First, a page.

Silverton, Colorado
We also visited Silverton, Colorado on July 4th and were surprised the temperature was 32 degrees F with patches of snow still on the ground. Fortunately, we had brought very light jackets, but we were cold. Bright sunshine saved us and we enjoyed touring the town.

I had no idea then that I would write a book set in Colorado. At the time, all of my books were set in Texas except for one fluke novella set in Georgia. That changed when gracious and excellent author Cynthia Woolf invited me to participate in a project she had conjured called THE SURPRISE BRIDES. I loved the idea and so did Callie Hutton and Sylvia McDaniel.

Instead of seven brothers as in the old movie musical “Seven Brides for Seven Brothers”, we would write four brides for four brothers. We wanted nothing to do with kidnapping, so the mother of these four brothers writes away for mail-order brides. Scheming Mama Fraser poses as each of her sons when she writes these letters and arranges for all four brides to arrive on the same train.

We decided a snowstorm rather than an avalanche should isolate them on Fraser's Circle F Ranch five miles from Angel Springs. A different avalanche plays a part in my story. Certainly we didn’t want to wait all winter to have the brides married. So, one of the brothers is a minister and can marry them—including himself and his bride.

This was the most difficult project with which I have ever been involved. For weeks emails flew back and forth among us to insure each of us included key elements without compromising the others’ books or offering four versions of the same story. The result is, I believe, four great western historical romances that will engage fans of that genre.

The books are JAMIE, CALEB, GIDEON, and ETHAN. The series is THE SURPRISE BRIDES. They are stand alone books and you don’t need to read any one of them to follow the others.  Due to the progression of events in the books’ content, if you plan to read all four I would suggest reading JAMIE first then ETHAN followed by GIDEON and ending with CALEB.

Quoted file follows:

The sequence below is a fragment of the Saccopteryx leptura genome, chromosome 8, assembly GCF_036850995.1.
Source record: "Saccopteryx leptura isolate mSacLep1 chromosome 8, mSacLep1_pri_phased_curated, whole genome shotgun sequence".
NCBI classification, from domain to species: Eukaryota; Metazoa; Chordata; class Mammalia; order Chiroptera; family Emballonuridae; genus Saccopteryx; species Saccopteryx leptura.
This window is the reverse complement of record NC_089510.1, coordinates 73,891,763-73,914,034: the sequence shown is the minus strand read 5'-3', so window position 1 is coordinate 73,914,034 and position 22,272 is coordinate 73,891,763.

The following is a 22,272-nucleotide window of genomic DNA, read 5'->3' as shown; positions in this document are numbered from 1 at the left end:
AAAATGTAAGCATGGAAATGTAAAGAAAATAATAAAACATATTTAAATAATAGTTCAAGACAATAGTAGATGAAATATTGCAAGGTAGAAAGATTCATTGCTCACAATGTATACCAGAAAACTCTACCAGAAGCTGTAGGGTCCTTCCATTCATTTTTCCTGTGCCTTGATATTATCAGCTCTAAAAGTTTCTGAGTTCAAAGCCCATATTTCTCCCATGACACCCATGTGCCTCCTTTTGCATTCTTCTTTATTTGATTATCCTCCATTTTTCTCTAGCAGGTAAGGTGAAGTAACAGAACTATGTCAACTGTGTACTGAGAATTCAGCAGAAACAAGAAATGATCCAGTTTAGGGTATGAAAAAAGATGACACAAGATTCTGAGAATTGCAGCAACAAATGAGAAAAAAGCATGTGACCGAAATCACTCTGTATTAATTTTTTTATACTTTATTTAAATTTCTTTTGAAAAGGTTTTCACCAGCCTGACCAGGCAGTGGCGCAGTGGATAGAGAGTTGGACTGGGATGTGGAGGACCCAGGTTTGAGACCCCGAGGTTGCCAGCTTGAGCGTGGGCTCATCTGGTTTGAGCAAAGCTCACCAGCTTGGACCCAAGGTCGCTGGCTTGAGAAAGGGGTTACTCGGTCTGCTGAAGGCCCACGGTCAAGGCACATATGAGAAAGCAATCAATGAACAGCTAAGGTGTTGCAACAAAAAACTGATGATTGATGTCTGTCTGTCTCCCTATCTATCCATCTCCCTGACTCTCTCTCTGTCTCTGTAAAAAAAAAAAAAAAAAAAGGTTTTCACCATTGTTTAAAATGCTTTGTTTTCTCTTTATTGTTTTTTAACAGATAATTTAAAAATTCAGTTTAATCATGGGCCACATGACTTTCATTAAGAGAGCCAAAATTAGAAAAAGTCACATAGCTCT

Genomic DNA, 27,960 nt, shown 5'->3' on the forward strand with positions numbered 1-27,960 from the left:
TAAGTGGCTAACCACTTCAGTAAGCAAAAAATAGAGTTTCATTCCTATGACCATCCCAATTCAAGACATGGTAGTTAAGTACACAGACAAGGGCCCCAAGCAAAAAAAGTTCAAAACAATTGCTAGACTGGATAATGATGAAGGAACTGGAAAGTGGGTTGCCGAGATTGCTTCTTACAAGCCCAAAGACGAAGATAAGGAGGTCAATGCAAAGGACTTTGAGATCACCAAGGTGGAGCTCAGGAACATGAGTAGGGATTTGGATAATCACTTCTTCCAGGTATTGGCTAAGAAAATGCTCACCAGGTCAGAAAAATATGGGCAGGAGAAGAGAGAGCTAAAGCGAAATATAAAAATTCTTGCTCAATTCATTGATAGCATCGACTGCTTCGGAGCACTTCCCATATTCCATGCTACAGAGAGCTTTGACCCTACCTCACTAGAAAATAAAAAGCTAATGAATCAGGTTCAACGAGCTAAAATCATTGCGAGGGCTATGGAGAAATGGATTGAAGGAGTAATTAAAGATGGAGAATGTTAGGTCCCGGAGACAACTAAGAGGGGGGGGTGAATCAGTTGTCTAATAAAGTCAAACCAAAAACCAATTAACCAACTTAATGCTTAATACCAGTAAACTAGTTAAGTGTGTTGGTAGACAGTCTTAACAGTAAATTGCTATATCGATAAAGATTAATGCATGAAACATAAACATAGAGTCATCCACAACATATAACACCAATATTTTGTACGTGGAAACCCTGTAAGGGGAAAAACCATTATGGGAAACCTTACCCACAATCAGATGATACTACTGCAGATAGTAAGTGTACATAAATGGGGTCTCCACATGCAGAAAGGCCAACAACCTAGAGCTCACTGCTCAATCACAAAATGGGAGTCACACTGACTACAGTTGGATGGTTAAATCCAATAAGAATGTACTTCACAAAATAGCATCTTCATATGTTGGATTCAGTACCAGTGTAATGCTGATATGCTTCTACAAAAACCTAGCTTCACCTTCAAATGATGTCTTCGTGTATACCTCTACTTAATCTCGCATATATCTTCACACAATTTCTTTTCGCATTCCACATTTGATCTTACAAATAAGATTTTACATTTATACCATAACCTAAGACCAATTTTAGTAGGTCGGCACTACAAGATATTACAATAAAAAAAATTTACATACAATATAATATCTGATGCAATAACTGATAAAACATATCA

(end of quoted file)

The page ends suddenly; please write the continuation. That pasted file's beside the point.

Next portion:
If you haven’t already done so, I hope you’ll give THE SURPRISE BRIDES: JAMIE a chance to entertain you and that you’ll also purchase the other three brothers’ stories. The books are priced low at only $2.99 each.  Here are the buy links at Amazon, but the books are available at Apple, Nook, and Kobo.

Caroline Clemmons, JAMIE
Cynthia Woolf, GIDEON
Callie Hutton, CALEB
Sylvia McDaniel, ETHAN

**I’m giving away a free e-copy of THE SURPRISE BRIDES: JAMIE to one person who leaves a comment today. If you already have a copy of that book, you can choose another from my books on Amazon.

Saturday, September 26, 2015


What inspires you? Tell me in a comment to be in a drawing for a free e-book. 

Research is a large part of a writer’s world, especially when he or she writes historical novels, and often provides ideas for other novels. I love research and have trouble keeping on task. One of the fun parts of research is the day trip.

Years ago, my husband and I took a trip to Palo Pinto County, Texas for a driving tour and that’s when I fell in love with the area. To be truthful, I already loved driving through the hills and valleys. This tour, however, convinced me this was an area in which I would set many books. So far, I have two series set here—The Men of Stone Mountain and Bride Brigade—and a time travel, OUT OF THE BLUE.

Palo Pinto Mountains in distance from the valley
To most people, these would be considered hills, but geologically, they are mountains. Don’t ask me why, I’m just a writer. There are many picturesque areas and I enjoy driving through at any time of year. Now, however, is a prime time for the leaves are changing and it’s easy to see why the Native Americans dubbed them “painted posts”.